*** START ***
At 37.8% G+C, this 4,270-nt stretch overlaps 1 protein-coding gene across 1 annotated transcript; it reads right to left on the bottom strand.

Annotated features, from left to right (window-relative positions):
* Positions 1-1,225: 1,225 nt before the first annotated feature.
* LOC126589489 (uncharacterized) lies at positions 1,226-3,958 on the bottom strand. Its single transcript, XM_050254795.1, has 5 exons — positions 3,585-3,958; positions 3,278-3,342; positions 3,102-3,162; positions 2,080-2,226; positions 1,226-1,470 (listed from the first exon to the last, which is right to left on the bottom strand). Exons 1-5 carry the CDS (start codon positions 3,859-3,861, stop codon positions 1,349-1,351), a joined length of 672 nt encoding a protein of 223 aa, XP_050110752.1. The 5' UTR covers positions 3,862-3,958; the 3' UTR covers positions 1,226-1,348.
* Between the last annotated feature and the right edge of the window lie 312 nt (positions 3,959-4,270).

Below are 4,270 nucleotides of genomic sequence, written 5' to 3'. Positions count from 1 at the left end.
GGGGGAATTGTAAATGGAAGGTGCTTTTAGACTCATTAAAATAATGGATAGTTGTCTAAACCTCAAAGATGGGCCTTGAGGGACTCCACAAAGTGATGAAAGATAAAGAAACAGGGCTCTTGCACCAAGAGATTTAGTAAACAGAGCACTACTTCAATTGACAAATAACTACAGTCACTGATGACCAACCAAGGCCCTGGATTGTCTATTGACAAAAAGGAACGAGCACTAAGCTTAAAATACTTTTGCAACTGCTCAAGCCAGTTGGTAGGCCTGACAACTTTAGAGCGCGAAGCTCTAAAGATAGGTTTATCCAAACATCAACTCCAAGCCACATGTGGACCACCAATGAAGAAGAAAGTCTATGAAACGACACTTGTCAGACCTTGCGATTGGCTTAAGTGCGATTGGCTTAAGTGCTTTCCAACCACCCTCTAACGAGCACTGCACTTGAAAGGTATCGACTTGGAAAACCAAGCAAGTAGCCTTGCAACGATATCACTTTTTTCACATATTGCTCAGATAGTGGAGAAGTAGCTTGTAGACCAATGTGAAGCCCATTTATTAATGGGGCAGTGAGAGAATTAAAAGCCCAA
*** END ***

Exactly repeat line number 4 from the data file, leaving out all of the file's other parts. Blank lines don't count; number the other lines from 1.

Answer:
* LOC126589489 (uncharacterized) lies at positions 1,226-3,958 on the bottom strand. Its single transcript, XM_050254795.1, has 5 exons — positions 3,585-3,958; positions 3,278-3,342; positions 3,102-3,162; positions 2,080-2,226; positions 1,226-1,470 (listed from the first exon to the last, which is right to left on the bottom strand). Exons 1-5 carry the CDS (start codon positions 3,859-3,861, stop codon positions 1,349-1,351), a joined length of 672 nt encoding a protein of 223 aa, XP_050110752.1. The 5' UTR covers positions 3,862-3,958; the 3' UTR covers positions 1,226-1,348.